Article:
NHS at stake as diabetes numbers soar
Tackling diabetes in England is “fundamental” to the future of the NHS, according to Public Health England (PHE).
The new Diabetes Prevalence Model, produced by the PHE National Cardiovascular Intelligence Network, states there are 3.8 million people thought to have both types of diabetes.
It is thought approximately 90 per cent of diabetes cases are type 2, which is largely preventable.
John Newton, chief knowledge officer at Public Health England, said: “The number of people with diabetes has been steadily increasing and tackling it is fundamental to the sustainable future of the NHS.
“Diabetes can be an extremely serious disease for those that have it and treating it and its complications costs the NHS almost £10 billion a year.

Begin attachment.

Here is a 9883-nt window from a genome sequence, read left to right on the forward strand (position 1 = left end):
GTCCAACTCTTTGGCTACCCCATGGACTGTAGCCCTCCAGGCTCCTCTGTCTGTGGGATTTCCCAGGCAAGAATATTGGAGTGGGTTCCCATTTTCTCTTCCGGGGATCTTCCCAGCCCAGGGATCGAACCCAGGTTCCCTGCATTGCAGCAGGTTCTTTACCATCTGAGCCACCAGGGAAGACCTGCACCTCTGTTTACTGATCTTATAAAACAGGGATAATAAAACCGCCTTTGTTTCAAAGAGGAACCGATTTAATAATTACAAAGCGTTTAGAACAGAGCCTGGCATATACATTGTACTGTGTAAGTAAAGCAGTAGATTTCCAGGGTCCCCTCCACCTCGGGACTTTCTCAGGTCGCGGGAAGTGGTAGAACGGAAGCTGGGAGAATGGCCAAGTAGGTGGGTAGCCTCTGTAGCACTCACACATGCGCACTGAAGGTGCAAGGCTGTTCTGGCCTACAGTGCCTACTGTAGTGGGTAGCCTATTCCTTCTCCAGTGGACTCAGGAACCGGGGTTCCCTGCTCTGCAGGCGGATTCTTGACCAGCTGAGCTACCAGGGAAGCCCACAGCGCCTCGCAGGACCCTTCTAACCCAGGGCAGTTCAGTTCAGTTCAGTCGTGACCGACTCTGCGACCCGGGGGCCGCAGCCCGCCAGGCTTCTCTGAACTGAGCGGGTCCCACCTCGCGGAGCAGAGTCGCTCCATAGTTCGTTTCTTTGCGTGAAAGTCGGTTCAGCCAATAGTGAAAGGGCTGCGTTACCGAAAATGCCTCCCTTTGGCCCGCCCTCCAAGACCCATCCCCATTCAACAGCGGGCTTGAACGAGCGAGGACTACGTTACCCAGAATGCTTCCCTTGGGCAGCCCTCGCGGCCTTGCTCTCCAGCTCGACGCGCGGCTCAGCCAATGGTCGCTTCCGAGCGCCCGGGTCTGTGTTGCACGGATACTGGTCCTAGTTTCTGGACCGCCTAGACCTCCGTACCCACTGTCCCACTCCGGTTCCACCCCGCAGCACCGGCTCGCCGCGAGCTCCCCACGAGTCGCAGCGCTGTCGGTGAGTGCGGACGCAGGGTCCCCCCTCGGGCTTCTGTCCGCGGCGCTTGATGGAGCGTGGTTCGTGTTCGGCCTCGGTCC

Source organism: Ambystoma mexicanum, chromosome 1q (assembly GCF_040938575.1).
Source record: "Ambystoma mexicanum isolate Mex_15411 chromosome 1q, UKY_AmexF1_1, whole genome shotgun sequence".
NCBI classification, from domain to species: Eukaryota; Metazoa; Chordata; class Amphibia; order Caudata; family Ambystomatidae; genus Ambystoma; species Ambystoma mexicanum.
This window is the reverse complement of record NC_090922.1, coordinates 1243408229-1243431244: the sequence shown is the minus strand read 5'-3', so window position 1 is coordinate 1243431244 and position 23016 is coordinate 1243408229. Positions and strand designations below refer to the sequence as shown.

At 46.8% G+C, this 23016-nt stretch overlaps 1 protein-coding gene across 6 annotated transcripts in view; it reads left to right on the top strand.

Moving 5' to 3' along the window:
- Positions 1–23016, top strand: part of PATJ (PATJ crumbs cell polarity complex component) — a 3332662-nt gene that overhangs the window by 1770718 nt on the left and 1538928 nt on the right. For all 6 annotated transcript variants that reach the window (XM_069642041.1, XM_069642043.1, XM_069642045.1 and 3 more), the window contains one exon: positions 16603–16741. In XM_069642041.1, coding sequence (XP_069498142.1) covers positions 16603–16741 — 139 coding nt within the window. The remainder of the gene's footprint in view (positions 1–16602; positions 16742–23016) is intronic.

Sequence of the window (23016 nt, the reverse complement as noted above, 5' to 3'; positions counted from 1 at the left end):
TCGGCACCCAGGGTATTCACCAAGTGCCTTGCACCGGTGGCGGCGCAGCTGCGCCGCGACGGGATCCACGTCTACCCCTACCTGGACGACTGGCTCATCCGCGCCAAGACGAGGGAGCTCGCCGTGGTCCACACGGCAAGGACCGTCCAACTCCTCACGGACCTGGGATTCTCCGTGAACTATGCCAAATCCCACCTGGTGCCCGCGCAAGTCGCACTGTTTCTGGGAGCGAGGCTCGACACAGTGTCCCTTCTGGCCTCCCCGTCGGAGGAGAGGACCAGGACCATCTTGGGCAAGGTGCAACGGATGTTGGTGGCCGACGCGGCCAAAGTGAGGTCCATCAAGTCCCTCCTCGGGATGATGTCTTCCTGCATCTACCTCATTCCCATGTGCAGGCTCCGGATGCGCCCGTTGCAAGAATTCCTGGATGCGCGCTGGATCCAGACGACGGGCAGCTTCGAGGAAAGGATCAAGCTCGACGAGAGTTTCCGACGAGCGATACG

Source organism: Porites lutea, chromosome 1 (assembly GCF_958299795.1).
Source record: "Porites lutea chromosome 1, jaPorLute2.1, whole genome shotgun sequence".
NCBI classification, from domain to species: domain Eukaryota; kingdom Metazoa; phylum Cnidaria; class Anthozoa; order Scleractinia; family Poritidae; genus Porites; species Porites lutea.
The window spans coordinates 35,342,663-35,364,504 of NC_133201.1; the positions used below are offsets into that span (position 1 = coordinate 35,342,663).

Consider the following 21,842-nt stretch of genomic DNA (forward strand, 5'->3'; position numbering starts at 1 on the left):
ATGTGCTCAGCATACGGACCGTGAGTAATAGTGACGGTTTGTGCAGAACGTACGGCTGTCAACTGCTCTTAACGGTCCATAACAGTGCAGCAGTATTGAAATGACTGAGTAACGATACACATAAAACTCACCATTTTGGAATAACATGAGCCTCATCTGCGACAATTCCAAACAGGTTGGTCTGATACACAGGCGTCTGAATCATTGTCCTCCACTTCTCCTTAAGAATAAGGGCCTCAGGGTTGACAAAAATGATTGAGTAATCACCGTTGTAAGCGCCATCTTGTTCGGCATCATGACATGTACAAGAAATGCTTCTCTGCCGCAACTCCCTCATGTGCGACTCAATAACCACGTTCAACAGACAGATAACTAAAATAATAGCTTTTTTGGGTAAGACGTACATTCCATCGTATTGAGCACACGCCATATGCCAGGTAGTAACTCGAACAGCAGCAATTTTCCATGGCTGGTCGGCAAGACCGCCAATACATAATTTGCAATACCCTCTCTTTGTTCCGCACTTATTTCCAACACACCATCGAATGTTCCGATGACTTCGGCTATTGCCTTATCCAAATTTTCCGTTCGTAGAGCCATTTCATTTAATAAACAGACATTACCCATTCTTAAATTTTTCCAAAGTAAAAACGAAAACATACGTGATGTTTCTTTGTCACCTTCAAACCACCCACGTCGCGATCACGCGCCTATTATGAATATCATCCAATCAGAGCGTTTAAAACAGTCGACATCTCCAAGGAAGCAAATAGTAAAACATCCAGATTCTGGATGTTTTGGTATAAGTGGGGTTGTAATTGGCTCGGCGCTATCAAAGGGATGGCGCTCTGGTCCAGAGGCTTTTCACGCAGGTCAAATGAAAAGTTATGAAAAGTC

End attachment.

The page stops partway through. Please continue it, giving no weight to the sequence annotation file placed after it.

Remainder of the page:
“Developing type 2 diabetes is not an inevitable part of aging, we have an opportunity through public health to reverse this trend and safeguard the health of the nation and the future of the NHS.”
The figures reiterate that diabetes is an increasing burden of ill health, underlining the need for urgent action to lessen the impact on individuals, as well as the health and social care system supporting them.
The model suggests that one in four people with diabetes, an estimated 940,000, are unaware of their condition.
The disease can lead to serious complications including foot amputation and kidney disease, and is associated with an increased risk of stroke and heart attack.
The proportion of people who have diabetes increases with age with 9 per cent of people aged 45 to 54 have diabetes, but for over 75s it is 23.8 per cent.
Diabetes in older ages has even bigger health implications as people are more likely to be suffering from other diseases, particularly cardiovascular diseases.
Based on current population trends, by 2035 it is thought there will be 4.9 million people with diabetes.
Type 2 diabetes currently costs the NHS £8.8 billion each year and tackling the rise in the disease is vital to the sustainable future of the health service.